favorite (contemporary) lit luminary

Since the name of this blog does imply it’s about human luminaries, I thought I’d start off with one that inspires me the most.

When people ask me who my favorite writer is, I’m often very stumped. Not only do I hate “favorite” questions, but there’s so many to choose from! And then there’s the matter of what works you have read by said writer, and how many are needed to feel justified in favoriting them. I actually don’t read as much or am not as well-read as people think. I wish I was, and yes, I was an English major, but that doesn’t automatically guarantee I’ll know even a lot there is to know about writing, and I wish I knew more writers. Factors such as the school, the professors, preferences, and even the year change things drastically. I haven’t even most of the classics other English majors have (although I have read, finished, and written an extensive literary theory paper on Bleak House by Dickens, of which I am quite proud). So I wanted to focus on my favorite contemporary literary luminary, since lately I’m reading lots of new ARCs and recent lit.

So when I think of my “favorite” writer who is also still alive, I think of someone who, though I may not have read everything by this person,  challenges me almost daily to be a better person. I think of this person’s words almost every day—that is how much they resonate with me.

anne lamottThis writer is Anne Lamott.

My favorite words of hers are always changing. I loved her book Traveling Mercies: Some Thoughts on Faith, but I actually disliked the only novel of hers that I’ve read (Blue Shoe). However, for the writers out there, her writing “advice” book Bird by Bird, which I DID read in college, is UH-MAZING.

But the writing that has resonated the most with me are her occasional Facebook posts. They are small gems of essays that literally look and sometimes read like she wanted to write a Facebook status but then had so much wisdom she just let herself go. Sometimes they’re rambly, sometimes very well thought out, and always insightful.bird

My faith is something so small and quiet these days, and it’s not something I like to talk about very much. However, Lamott reminds me that my roots remain true, that there is hope, and that it doesn’t have to be conservative Republican 😉 (Trying to avoid politics AND faith topics on this blog, just so I can encourage unity, but this is what had to be said. I’ll leave it at that.)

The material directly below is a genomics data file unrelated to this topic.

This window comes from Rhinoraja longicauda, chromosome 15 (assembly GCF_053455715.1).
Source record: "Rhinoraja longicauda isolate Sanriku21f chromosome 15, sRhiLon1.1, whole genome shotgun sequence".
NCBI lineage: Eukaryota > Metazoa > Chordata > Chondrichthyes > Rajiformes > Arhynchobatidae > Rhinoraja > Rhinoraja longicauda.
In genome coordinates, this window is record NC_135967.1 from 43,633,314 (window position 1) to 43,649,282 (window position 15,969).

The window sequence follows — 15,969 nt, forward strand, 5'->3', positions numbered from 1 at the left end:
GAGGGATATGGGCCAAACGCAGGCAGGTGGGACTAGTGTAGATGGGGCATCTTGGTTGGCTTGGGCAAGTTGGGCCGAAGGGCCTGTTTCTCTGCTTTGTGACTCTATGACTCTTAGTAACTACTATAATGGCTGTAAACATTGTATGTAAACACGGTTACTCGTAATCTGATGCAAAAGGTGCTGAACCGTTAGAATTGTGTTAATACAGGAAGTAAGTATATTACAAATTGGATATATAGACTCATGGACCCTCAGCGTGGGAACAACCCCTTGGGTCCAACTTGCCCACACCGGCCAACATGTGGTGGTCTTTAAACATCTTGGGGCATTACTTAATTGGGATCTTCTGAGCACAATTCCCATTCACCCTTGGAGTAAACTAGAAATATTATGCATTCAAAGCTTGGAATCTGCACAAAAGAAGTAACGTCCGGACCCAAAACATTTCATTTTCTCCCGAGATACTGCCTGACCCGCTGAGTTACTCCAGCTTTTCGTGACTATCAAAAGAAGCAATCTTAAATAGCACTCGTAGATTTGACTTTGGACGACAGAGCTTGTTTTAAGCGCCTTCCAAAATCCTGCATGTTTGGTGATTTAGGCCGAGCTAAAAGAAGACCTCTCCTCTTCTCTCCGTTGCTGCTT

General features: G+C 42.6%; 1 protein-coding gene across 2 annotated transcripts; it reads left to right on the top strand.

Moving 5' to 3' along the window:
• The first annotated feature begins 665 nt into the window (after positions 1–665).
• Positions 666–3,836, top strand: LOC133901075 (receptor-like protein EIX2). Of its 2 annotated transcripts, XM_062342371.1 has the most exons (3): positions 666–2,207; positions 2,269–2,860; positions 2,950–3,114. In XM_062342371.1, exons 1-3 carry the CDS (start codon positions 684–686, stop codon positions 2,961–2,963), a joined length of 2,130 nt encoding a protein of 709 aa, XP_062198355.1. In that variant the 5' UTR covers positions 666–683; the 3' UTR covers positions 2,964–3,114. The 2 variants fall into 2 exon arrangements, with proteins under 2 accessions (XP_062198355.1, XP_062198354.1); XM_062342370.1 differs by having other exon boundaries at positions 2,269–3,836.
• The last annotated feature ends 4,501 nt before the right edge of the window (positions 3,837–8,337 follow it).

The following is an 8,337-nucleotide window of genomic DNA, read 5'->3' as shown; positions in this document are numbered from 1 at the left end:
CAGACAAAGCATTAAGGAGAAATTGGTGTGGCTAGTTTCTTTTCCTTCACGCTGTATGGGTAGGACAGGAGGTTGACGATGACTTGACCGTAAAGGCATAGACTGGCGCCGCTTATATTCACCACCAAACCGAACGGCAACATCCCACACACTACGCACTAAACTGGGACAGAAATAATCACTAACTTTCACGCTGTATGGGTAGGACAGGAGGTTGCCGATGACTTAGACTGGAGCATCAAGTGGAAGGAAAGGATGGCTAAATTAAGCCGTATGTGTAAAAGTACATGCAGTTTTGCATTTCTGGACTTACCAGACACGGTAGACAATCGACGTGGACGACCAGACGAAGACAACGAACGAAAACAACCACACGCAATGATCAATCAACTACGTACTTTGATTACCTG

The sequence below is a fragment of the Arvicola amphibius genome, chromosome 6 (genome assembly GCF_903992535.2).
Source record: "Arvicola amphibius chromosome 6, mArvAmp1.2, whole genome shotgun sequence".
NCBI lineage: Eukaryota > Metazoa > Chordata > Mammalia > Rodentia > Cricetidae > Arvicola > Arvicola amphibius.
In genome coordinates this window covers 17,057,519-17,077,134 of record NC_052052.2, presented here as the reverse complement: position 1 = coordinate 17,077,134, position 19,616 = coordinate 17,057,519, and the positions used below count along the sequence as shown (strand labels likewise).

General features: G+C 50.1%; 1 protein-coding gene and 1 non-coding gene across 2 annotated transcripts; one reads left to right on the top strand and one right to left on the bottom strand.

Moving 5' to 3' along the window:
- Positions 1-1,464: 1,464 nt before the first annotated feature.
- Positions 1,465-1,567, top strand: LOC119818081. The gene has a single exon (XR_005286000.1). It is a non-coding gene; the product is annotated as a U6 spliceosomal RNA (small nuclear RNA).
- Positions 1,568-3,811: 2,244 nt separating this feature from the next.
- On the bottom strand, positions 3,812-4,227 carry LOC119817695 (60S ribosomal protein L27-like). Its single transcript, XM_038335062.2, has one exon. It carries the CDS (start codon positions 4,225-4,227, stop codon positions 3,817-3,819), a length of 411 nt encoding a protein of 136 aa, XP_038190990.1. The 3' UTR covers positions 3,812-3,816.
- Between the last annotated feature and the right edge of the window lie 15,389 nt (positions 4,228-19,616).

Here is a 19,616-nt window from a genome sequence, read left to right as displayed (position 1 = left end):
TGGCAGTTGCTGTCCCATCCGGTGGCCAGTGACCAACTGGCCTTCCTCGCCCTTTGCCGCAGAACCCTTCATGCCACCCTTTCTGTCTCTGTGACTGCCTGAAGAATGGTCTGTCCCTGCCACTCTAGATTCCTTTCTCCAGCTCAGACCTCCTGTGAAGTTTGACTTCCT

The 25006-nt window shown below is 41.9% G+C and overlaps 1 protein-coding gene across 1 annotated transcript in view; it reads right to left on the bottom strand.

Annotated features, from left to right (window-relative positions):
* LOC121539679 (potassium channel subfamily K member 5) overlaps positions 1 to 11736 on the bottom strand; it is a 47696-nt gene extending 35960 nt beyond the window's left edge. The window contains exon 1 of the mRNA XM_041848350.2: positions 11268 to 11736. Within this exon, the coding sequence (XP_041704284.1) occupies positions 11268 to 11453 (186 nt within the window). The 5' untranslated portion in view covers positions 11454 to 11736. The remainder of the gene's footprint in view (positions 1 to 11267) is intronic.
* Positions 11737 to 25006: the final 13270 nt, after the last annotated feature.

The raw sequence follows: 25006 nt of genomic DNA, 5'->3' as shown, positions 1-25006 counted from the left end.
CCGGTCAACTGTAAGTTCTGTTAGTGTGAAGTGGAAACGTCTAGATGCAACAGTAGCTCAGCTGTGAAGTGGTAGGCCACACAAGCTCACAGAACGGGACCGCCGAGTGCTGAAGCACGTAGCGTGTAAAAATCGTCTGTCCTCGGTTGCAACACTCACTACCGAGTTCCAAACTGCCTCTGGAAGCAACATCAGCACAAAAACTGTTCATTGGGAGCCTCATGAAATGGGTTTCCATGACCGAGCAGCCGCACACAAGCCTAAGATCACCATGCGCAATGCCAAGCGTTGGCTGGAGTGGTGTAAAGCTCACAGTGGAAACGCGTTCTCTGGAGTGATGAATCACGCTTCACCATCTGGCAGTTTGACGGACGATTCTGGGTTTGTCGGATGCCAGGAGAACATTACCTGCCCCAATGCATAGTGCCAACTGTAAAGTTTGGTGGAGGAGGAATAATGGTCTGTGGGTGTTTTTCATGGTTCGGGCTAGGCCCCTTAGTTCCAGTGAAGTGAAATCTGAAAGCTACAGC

She also is a firm feminist, believes in equality and human rights, and isn’t afraid to speak up or go against the status quo. She talks about the tough stuff. She talks about real life. She has dreadlocks, she gets a little sweary, and her angst is real and raw and admitting to fault but not afraid to say it like it is. And yet she remains a positive voice impacting many—regardless of faith, sexual identity, political opinions, or other differentiating factors. AND OF COURSE she loves books.

“For some of us, books are as important as almost anything else on earth. What a miracle it is that out of these small, flat, rigid squares of paper unfolds world after world after world, worlds that sing to you, comfort and quiet or excite you. Books help us understand who we are and how we are to behave. They show us what community and friendship mean; they show us how to live and die.”

—from Bird by Bird: Some Instructions on Writing and Life (emphasis mine)

“Your problem is how you are going to spend this one and precious life you have been issued. Whether you’re going to spend it trying to look good and creating the illusion that you have power over circumstances, or whether you are going to taste it, enjoy it and find out the truth about who you are.”

Anne Lamott, thank you for your words on life and hope and mental illness and grief and trying to enjoy and life fully each day. You are a one of my favorite voices, and I want to go on reading your Facebook posts forever. If I could have coffee with any writer on earth (which is SUCH A HARD QUESTION) it would be you.

Sincerely,

An admiring writer.

What about you? Who is your favorite contemporary literary luminary? Or, if you could have coffee with one writer on earth, who would it be?

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